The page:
In: Proceedings of The International Symposium on Human Factors and Ergonomics in Health Care [Peer Reviewed]
    Date: July 2021

    In the Spring of 2020, COVID-19 closures and safe distancing orders required healthcare programs across the US to cease in-person treatment. This paper presents a case study of rapidly pivoting a novel, 12-month comprehensive clinical lifestyle program combining education, occupational therapy, cognitive training, and social interaction to an online application-based education program. The focus of the program is empowerment research for people newly diagnosed with mild cognitive impairment (MCI) and their care partners, and is conducted by the Emory Brain Health Center. Georgia Tech developed an education application (named MyCEP) for use with our MCI and care partner population combining off-the-shelf services and customized user interfaces. We used an iterative design and development process, testing our application with our end users and our treatment providers, and made updates based on our discovery of the need for new capabilities and requirements. We present the discovery of emergent practices by family members and healthcare providers to meet the new requirements for successful virtual engagement.

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  • Multidisciplinary assessment of the Abbott BinaxNOW SARS-CoV-2 point-of-care antigen test in the context of emerging viral variants and self-administration.
    In: Scientific Reports [Peer Reviewed]
    Date: July 2021

    While there has been significant progress in the development of rapid COVID-19 diagnostics, as the pandemic unfolds, new challenges have emerged, including whether these technologies can reliably detect the more infectious variants of concern and be viably deployed in non-clinical settings as “self-tests”. Multidisciplinary evaluation of the Abbott BinaxNOW COVID-19 Ag Card (BinaxNOW, a widely used rapid antigen test, included limit of detection, variant detection, test performance across different age-groups, and usability with self/caregiver-administration. While BinaxNOW detected the highly infectious variants, B.1.1.7 (Alpha) first identified in the UK, B.1.351 (Beta) first identified in South Africa, P.1 (Gamma) first identified in Brazil, B.1.617.2 (Delta) first identified in India and B.1.2, a non-VOC, test sensitivity decreased with decreasing viral loads. Moreover, BinaxNOW sensitivity trended lower when devices were performed by patients/caregivers themselves compared to trained clinical staff, despite universally high usability assessments following self/caregiver-administration among different age groups. Overall, these data indicate that while BinaxNOW accurately detects the new viral variants, as rapid COVID-19 tests enter the home, their already lower sensitivities compared to RT-PCR may decrease even more due to user error.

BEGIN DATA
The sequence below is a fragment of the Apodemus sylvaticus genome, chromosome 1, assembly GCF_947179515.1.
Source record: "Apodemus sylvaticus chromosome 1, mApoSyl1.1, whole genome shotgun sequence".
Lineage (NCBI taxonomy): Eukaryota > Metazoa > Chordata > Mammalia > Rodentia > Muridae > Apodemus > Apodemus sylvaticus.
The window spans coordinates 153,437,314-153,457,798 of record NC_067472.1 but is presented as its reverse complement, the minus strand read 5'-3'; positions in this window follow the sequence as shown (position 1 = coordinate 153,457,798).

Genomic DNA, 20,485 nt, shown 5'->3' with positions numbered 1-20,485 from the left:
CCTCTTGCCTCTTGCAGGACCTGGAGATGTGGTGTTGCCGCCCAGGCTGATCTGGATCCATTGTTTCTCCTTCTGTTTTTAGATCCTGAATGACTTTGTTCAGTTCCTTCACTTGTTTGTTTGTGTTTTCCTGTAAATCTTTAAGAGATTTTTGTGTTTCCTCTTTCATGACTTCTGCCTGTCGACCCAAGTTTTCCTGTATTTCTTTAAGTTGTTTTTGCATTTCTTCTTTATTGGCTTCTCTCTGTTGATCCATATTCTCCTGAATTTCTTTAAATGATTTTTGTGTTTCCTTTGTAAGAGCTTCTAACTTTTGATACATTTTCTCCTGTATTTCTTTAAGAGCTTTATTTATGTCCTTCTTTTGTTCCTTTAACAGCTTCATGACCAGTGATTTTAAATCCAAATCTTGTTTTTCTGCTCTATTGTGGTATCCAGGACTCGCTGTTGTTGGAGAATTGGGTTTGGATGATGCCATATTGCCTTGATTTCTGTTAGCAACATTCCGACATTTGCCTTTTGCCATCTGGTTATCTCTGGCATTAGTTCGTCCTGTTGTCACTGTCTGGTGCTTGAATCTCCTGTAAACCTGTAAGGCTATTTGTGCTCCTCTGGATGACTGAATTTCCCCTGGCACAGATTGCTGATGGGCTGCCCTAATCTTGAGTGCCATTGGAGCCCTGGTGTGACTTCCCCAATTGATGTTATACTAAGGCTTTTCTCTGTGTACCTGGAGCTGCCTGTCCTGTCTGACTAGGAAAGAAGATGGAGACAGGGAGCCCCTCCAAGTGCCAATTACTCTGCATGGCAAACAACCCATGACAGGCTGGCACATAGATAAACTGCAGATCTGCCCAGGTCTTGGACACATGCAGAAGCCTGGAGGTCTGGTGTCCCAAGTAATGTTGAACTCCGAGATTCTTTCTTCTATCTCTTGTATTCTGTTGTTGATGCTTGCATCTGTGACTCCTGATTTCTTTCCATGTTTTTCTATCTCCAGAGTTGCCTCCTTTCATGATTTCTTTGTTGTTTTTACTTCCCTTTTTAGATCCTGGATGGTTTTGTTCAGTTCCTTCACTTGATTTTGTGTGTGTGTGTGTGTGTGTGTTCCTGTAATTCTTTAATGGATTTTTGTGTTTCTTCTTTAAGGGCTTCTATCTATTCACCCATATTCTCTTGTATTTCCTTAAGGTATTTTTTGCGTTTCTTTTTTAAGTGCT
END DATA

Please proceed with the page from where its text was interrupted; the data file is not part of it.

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  • The RADx Tech Test Verification Core and the ACME POCT in the Evaluation of COVID-19 Testing Devices: A Model for Progress and Change
    In: IEEE Open Journal of Engineering in Medicine and Biology, Vol. 2 [Peer Reviewed]
    Date: April 2021

    The paper describes the development of the RADx Test Tech Verification Core as part of the NIH-funded Rapid Acceleration of Diagnostics (RADx) Initiative. RADx was launched to speed up the development, commercialization, and implementation of COVID-19 diagnostic technologies. The Test Verification Core is a multi-institutional and transdisciplinary team charged with laboratory and clinical evaluation of technologies; providing regulatory expertise to speed approval and distribution of technologies; usability evaluations from the perspective of the end user; and engineering assessments to determine robustness of design.